All of this technical stuff aside, the food is simple, honest, fresh and so gosh-darn tasty – your appetite becomes like that of the wolf. You want to devour everything. I went to BDL twice during my 2 weeks trip to London, and I am nowhere near satiated.

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Watching the chef’s at work in their small open kitchen, from our chef’s counter bar seats

From the Crudi e Salumi section, we ordered a selection of seafood carpaccio. I am a big fan of sashimi sweet prawns, and those Mediterranean red prawns are as sweet as you can find them. The burrata came next, a creamy ball of goodness, smothered in olive oil and bursting over a bed of grilled vegetables – adding fresh mint instead of basil was an interesting touch. After this came the rose veal tartare, a delicate and flavorful meat that wasn’t seasoned like a  normal tartare, and didn’t really need to be.

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Crudità di mare – raw red prawns, sea bream & scallop carpaccio. GBP 14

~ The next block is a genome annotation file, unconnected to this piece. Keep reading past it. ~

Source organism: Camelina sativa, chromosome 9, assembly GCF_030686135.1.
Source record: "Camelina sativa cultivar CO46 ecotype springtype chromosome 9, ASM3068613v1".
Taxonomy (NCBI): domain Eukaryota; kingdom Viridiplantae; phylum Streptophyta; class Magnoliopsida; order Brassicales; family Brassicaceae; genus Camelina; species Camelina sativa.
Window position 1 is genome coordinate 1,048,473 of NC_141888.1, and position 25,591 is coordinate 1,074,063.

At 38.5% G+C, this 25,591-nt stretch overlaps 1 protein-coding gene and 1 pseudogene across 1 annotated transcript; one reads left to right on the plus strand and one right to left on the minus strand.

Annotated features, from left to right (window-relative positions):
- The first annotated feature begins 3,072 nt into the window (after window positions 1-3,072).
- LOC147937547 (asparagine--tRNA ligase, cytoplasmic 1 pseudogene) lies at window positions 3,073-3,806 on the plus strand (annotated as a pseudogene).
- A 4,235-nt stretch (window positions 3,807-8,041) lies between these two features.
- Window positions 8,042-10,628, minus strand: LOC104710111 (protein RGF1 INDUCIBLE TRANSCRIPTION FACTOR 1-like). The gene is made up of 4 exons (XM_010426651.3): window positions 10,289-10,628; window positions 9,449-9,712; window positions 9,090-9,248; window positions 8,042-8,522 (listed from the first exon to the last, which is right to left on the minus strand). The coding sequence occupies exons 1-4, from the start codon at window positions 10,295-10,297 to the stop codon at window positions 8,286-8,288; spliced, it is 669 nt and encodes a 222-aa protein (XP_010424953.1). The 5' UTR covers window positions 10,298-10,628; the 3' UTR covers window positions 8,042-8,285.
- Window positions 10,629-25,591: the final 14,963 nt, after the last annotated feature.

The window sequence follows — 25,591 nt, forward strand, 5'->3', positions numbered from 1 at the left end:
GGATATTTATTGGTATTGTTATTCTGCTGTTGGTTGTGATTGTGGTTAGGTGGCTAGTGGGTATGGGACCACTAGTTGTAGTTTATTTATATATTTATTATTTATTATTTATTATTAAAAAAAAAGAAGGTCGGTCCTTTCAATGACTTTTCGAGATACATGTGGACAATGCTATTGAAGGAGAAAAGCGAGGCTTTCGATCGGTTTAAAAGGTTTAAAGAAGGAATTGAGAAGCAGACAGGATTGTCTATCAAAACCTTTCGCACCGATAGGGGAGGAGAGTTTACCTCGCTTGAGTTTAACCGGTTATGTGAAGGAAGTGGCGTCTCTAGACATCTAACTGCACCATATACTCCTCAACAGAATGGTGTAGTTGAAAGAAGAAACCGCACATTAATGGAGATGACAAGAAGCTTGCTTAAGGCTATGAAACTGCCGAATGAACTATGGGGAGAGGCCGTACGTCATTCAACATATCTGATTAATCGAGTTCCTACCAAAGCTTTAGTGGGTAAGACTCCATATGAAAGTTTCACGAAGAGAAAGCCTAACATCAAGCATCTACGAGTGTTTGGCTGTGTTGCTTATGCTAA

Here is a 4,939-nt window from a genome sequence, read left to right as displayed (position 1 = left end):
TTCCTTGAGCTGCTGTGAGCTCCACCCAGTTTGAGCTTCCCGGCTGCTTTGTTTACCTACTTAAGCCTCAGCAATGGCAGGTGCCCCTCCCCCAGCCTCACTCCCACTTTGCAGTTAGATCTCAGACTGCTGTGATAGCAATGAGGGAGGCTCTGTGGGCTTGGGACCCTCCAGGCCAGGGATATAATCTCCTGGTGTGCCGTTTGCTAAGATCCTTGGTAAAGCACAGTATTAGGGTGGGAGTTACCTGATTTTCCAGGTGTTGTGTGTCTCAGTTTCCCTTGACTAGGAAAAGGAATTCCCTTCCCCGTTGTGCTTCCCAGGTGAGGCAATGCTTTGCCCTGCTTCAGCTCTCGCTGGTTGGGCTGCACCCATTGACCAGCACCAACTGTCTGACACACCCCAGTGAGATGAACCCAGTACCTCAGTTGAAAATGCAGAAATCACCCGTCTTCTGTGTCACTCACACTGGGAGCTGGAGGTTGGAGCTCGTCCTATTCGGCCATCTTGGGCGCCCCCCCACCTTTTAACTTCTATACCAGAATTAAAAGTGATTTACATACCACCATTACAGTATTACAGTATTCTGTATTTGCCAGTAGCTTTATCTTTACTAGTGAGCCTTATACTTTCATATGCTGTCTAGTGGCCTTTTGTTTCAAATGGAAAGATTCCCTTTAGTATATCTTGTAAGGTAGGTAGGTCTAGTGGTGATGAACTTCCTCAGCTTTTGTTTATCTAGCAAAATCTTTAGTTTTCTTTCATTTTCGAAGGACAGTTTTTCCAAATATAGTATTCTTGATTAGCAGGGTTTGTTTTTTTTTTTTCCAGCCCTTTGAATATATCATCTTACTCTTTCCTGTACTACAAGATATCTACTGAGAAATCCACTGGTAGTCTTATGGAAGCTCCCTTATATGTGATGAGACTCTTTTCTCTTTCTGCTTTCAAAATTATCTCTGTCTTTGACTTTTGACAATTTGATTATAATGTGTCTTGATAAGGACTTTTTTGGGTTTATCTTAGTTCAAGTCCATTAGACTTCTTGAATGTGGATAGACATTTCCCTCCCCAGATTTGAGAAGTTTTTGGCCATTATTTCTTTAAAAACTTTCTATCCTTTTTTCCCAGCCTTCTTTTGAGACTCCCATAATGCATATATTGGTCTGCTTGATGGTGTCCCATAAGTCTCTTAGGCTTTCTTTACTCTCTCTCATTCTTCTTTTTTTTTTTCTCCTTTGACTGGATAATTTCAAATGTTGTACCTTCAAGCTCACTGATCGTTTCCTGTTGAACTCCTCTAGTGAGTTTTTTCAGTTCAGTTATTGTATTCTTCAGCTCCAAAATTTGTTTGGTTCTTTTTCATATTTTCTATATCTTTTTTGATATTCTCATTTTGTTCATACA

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Burrata with marinated grilled aubergines, tomato, chilli & mint. GBP 9.50

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Battuto – rose veal tartare with a little oil & little else. GBP 9

We skipped the Fritti section and went straight onto Paste & Risotti. The venison and the wild boar ragús were rich and filling, with clean and crips flavours. By this point in the meal, we were getting pretty stuffed. It was the first time I had tried gnudi – (pronounced “nu-dee”), a type of gnocci made with ricotta and flour which that hails from Tuscany. They were light and fluffy, and a great match with the ragú.

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(Uncertain) Chifferi with venison ragú GBP 8 – although the pasta isn’t ‘olive leaf shaped’

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Sheeps Ricotta Gnudi with Lamb Ragu GBP 10

The star of the show for me, the dish that really blew my mind, was the Lobster Spaghettini! This is the stuff of pasta wet dreams – a succulent Scottish lobster, teeming with roe and cholesterol-y goodness, with a punch of chili, a scent of ginger, and topped with fat mussels. The ginger was really the most interesting addition to this dish – it perfumed the pasta and gave a hint of ginger flavour that was just right.